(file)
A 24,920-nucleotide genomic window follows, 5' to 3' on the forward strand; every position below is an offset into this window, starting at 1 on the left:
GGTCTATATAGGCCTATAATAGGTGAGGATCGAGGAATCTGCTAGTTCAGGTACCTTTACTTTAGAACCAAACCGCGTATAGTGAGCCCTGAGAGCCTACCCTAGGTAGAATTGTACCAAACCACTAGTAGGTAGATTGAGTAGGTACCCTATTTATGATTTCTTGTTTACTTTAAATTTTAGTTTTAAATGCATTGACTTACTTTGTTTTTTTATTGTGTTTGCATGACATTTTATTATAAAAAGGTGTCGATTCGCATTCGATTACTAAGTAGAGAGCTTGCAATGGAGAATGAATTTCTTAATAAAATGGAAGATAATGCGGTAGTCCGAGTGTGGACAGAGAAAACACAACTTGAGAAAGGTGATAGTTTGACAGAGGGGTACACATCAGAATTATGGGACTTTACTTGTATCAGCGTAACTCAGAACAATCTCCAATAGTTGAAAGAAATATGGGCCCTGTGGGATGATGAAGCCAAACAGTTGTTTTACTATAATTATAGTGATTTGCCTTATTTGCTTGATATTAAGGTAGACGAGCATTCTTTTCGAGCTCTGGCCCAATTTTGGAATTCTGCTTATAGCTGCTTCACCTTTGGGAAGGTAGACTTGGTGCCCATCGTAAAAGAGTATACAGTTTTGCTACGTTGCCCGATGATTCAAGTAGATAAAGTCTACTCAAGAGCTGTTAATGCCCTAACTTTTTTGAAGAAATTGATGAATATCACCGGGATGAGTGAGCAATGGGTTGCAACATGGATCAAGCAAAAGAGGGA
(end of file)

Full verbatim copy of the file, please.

A 24,920-nucleotide genomic window follows, 5' to 3' on the forward strand; every position below is an offset into this window, starting at 1 on the left:
GGTCTATATAGGCCTATAATAGGTGAGGATCGAGGAATCTGCTAGTTCAGGTACCTTTACTTTAGAACCAAACCGCGTATAGTGAGCCCTGAGAGCCTACCCTAGGTAGAATTGTACCAAACCACTAGTAGGTAGATTGAGTAGGTACCCTATTTATGATTTCTTGTTTACTTTAAATTTTAGTTTTAAATGCATTGACTTACTTTGTTTTTTTATTGTGTTTGCATGACATTTTATTATAAAAAGGTGTCGATTCGCATTCGATTACTAAGTAGAGAGCTTGCAATGGAGAATGAATTTCTTAATAAAATGGAAGATAATGCGGTAGTCCGAGTGTGGACAGAGAAAACACAACTTGAGAAAGGTGATAGTTTGACAGAGGGGTACACATCAGAATTATGGGACTTTACTTGTATCAGCGTAACTCAGAACAATCTCCAATAGTTGAAAGAAATATGGGCCCTGTGGGATGATGAAGCCAAACAGTTGTTTTACTATAATTATAGTGATTTGCCTTATTTGCTTGATATTAAGGTAGACGAGCATTCTTTTCGAGCTCTGGCCCAATTTTGGAATTCTGCTTATAGCTGCTTCACCTTTGGGAAGGTAGACTTGGTGCCCATCGTAAAAGAGTATACAGTTTTGCTACGTTGCCCGATGATTCAAGTAGATAAAGTCTACTCAAGAGCTGTTAATGCCCTAACTTTTTTGAAGAAATTGATGAATATCACCGGGATGAGTGAGCAATGGGTTGCAACATGGATCAAGCAAAAGAGGGA